This isn’t a new problem. For the past few millennia women have had to fight relentlessly to be permitted to do things independently of men, and now disabled people face exactly the same problem. Sometimes I don’t know if my desire to be independent is shocking because I am a woman, use a wheelchair, or a combination of the two.

Independence is not something that should only be encouraged in able-bodied men. The desire to be independent is not a sin; it should be encouraged. Allow me to fail. Allow me to get hurt. Allow me to get up (figuratively at least) and do it all over again until I get it right. Look at the top of this page. Look at my arm. “Disability doesn’t mean I can’t”.

Participants Needed!

Sarah Hilton is a student at the University of Derby studying spa management, and for her dissertation she is studying barriers that make visiting a spa difficult for the disabled. Here’s all the information you need in her own words:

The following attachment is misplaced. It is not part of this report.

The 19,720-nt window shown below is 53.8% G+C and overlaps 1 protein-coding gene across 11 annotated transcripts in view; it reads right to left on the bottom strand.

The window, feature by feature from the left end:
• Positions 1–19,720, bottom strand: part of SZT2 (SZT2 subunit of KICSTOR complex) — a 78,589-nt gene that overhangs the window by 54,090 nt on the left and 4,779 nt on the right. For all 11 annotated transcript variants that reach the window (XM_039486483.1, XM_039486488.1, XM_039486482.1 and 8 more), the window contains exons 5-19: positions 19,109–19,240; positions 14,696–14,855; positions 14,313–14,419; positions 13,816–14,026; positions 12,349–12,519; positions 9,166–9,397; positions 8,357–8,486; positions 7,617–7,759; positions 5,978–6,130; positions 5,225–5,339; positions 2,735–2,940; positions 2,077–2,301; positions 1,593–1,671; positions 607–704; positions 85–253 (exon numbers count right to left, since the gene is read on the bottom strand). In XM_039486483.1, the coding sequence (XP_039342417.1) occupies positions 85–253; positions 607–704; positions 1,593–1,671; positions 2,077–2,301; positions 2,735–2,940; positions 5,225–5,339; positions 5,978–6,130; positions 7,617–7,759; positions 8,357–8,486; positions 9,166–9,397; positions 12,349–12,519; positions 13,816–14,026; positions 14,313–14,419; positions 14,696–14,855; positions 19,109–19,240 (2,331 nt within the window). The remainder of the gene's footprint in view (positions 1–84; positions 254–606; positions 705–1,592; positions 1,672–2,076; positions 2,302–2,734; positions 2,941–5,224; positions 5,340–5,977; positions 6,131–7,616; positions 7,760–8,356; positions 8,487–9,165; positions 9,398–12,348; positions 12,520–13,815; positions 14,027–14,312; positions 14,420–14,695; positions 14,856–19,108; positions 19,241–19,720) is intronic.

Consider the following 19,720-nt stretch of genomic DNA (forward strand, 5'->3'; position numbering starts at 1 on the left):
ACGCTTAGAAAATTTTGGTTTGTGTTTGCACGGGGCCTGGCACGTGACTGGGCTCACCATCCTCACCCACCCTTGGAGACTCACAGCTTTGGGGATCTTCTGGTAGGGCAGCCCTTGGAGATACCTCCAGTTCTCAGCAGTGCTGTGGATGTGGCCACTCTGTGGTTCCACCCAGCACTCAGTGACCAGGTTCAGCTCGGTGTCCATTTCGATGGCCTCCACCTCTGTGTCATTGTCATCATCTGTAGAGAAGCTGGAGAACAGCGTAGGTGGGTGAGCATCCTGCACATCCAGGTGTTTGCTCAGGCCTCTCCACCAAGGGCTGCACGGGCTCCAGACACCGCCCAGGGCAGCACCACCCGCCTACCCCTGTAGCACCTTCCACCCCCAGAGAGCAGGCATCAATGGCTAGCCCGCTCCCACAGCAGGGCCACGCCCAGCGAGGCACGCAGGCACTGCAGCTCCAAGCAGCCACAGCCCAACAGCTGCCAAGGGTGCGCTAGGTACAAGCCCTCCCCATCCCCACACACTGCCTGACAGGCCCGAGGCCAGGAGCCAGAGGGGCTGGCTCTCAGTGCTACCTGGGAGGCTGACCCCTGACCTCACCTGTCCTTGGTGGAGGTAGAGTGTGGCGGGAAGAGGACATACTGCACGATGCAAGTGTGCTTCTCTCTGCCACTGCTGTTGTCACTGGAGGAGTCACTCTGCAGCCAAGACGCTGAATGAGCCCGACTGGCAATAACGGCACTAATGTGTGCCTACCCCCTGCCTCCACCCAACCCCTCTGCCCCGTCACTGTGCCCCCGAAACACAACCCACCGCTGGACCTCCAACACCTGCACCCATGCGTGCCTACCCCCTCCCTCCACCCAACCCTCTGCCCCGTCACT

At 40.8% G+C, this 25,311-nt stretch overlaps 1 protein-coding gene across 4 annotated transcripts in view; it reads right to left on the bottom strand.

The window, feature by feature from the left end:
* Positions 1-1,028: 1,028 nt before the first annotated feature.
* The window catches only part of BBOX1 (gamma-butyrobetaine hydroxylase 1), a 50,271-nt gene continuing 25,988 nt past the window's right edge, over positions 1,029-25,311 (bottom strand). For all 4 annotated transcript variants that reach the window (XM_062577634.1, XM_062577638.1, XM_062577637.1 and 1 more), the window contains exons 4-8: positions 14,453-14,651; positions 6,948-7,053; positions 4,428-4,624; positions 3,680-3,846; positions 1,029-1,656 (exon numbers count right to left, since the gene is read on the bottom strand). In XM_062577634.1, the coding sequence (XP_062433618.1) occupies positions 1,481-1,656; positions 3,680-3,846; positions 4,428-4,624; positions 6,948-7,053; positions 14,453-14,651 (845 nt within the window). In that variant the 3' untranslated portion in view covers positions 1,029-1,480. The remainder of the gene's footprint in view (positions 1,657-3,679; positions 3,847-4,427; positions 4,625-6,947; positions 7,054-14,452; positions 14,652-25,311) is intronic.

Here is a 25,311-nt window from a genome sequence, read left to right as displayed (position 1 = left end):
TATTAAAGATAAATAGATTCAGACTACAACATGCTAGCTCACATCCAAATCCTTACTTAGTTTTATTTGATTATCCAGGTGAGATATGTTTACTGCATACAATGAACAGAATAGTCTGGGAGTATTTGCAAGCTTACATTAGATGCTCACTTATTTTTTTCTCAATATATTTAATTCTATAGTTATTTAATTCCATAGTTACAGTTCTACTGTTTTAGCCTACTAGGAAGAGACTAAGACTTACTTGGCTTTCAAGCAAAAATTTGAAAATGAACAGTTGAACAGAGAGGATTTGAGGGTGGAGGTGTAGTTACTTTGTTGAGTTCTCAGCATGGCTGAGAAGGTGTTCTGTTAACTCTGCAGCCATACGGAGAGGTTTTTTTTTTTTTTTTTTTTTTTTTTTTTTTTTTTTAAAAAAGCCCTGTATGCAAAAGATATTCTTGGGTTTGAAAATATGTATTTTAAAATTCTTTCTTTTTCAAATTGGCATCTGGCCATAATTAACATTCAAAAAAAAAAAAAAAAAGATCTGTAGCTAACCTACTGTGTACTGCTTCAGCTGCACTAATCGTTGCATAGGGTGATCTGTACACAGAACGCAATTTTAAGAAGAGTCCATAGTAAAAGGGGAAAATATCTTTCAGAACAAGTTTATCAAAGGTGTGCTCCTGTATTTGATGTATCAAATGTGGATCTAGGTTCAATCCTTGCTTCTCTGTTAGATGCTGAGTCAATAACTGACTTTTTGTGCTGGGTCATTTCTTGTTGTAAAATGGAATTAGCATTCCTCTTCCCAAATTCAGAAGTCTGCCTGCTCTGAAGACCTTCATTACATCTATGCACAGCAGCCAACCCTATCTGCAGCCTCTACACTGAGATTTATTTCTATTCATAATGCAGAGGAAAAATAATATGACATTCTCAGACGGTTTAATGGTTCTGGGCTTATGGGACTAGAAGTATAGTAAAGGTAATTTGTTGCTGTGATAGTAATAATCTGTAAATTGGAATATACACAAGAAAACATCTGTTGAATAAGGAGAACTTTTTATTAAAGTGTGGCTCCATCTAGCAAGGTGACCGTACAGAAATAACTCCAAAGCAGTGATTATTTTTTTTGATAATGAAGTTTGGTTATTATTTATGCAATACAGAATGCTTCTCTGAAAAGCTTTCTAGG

“I am looking for participants for my dissertation on the experiences of wheelchair users when they visit a spa, trying to identify the various barriers encountered – information, social, environmental – for my spa management degree at the University of Derby. I have 13 questions which cover the entire journey through the spa from booking to departure, and none of them are personal or go into great detail.

I decided to choose this particular dissertation subject as I have a friend who has M.E and uses a wheelchair daily. After accompanying her around London, in and out of restaurants etc and witnessing the difficulties she faces, I decided to apply this to my degree and investigate what barriers wheelchair users face in spas, to try and make a difference. The findings will be presented to the World Summit for Accessible Tourism (Destinations for All 2018) in Brussels in October, so it is a great opportunity to get your experiences and voice heard on a larger scale.”

For more information on how to get involved (via Skype or a messenger app as preferred), please contact Sarah on s.hilton3@unimail.derby.ac.uk